Okay so HOLY SHIT I have been WASTING MY LIFE. For twenty-seven years I’ve been uselessly bumbling to and fro, fro and to, merely FILLING IN TIME until I ate a pork bun.
This article assumes you haven’t eaten a pork bun yet – that you are as I once was, indeed as I was this very morning, unaware of what pork buns were like – so if you HAVE eaten a pork bun, you can stop reading. Go eat a pork bun. Live your life.
Let me tell you about pork buns.
DENSE AND BITEABLE
Actually, no – let me tell you about childhood.
There is a stage in most every child’s life where, when not sufficiently watched by their mother and/or father and/or nursery droid, they discover that you can roll white bread into a firm ball. Maybe you can shove something in the middle – that’s not really important. I used to put Marmite in ’em. The crucial take-home element is the consistency.
It changes fluffy white bread into something dense and biteable; an apple of a thing, a coherent sphere from which you can take great chomps and leave distinct tooth-marks in the flesh. For me, at least, it came with the pleasure of invention, because I had not been shown that bread could do this – I learned. I was an innovator.
It’s like a doughnut, but not – it is an airless thing. A bread energy bar. It has the consistency of those putty erasers in art class, except you’re allowed to eat it. I cannot understand quite what is so elementally satisfying, so utterly pleasing, about being seven years old and tearing a lump out of a tightly-wadded ball of bread.
(I legitimately pictured a high-end version that you could serve at dinner parties, and the balls would come pre-rolled with a filling and sold in clear cellophane packs of four. My mother tried to tell me that most people didn’t like balled up white bread, and while I lacked the vocabulary to tell her that she was a close-minded philistine, I certainly thought it in some furious, childish way)
Anyway, pork buns have that consistency, but better. Two of the problems with Bread Balls (as I would have called them once they hit the market) are neatly solved by pork buns, viz:
ONE. Being made from scratch, they lack the cobbled-together nature of Bread Balls which lead to unslightly seam lines where your edges met, and no amount of desperate squidging would cover it up, and it would lead to fatal structural errors later on, and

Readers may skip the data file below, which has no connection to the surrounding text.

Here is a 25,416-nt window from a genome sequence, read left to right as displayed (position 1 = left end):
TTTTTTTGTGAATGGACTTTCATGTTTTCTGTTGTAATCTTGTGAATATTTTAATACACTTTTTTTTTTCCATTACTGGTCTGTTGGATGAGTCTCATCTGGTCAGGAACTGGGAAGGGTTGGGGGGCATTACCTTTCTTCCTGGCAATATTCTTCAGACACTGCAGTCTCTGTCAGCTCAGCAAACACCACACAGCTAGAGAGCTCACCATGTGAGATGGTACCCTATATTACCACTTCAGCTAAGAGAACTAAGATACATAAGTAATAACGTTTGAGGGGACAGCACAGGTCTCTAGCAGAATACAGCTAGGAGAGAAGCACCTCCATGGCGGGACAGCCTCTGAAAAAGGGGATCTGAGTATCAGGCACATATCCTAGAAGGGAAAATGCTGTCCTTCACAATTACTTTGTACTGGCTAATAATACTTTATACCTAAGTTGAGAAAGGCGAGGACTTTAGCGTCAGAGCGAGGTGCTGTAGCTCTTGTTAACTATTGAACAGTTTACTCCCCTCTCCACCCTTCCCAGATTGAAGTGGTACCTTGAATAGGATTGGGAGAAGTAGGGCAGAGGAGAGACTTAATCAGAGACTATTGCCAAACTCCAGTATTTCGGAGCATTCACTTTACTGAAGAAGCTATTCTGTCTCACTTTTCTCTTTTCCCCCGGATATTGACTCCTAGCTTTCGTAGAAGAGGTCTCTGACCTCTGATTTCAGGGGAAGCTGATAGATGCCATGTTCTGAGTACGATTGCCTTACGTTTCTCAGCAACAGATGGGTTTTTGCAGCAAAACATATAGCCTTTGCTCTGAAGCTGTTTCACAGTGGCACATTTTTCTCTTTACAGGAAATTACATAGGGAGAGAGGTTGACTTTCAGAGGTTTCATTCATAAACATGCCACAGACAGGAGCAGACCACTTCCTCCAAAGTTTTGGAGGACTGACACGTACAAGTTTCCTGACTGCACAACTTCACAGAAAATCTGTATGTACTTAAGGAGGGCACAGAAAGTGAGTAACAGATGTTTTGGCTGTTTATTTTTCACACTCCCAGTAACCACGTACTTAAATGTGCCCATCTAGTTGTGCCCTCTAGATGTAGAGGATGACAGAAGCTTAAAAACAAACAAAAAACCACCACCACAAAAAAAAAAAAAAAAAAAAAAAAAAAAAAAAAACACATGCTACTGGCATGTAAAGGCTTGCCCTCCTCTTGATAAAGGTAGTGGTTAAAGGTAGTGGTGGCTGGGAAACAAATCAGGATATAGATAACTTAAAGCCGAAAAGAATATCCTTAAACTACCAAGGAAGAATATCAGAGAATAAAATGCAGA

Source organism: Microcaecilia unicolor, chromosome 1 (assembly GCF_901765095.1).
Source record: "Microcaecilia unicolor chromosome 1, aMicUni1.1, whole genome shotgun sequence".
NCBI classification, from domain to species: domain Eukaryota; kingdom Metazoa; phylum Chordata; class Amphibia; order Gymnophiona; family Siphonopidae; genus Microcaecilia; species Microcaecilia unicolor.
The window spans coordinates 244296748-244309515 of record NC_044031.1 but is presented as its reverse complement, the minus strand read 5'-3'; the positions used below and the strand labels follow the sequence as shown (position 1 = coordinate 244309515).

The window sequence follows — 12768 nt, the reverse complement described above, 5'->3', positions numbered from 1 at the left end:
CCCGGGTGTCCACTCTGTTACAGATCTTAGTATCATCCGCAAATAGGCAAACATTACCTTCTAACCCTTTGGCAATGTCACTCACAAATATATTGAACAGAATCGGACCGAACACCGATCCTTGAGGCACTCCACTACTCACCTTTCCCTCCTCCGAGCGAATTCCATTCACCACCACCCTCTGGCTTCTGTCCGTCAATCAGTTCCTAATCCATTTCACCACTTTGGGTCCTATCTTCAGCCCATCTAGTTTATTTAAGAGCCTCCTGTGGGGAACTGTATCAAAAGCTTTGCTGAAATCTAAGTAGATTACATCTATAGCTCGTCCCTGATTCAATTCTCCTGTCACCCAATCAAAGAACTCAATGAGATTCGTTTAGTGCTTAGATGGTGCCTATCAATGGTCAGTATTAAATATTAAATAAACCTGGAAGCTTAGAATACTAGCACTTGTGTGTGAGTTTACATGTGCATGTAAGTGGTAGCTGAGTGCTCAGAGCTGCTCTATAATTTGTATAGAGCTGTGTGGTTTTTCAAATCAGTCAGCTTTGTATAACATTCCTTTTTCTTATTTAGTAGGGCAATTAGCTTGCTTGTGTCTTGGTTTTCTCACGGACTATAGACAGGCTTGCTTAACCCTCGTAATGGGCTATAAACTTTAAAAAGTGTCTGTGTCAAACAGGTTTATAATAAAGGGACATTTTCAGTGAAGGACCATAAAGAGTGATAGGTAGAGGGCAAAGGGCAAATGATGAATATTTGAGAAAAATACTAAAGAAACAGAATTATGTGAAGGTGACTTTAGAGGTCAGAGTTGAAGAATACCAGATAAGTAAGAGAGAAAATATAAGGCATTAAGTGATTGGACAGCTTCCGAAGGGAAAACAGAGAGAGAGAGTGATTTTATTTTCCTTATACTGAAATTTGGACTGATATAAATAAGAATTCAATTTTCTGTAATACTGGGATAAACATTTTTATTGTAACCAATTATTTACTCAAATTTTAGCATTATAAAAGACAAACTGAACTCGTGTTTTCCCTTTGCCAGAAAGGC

TWO. It is steamed, which deals with the other problem of Bread Balls, in that they became almost instantly stale. Kept in a steaming-box, the pork bun will stay moist and yielding for hours.
So as you can see, they are perfect. There are eight kinds of Pork Buns available at Chubby Girl’s Bunz, the actual name of a place I bought buns from today, and I had two of them. Yummy Pork (which was an accurate name) and Pork and Celery, which I purchased roughly fifteen minutes after the first as I just-so-happened to be walking past the shop a second time.
Look – pork buns aren’t Michellin-starred food. They’re dough and pork stew and not much else. But they cost a dollar fifty each, and I was full after two. That’s absurdly cheap. That’s so cheap that I’m considering walking there every day, now, and putting on massive amounts of weight and not caring in the slightest.
They are large, too; fist-sized ovals wrapped in steamed-up plastic bags, reassuringly heavy, and crammed with filling.
Do you know how much a pint costs, in this city? FIVE LARGE PORK BUNS. That’s how much. I know which I’d prefer, most days.
So here’s my plan – next time anyone says to me that they want to have lunch, I am going to take them to Chubby Girl’s Bunz, then I am going to take them to heaven bypassing through their childhood. I will order ten buns, far too many for us to eat, and place them in a single bag, then plonk that down on the table in front of us, and I will grin. I will produce a sack of food for us to eat.
Who doesn’t want to grab hot food from a sack and cram it, soft and giving, into their hungry mouth? No-one, that’s who.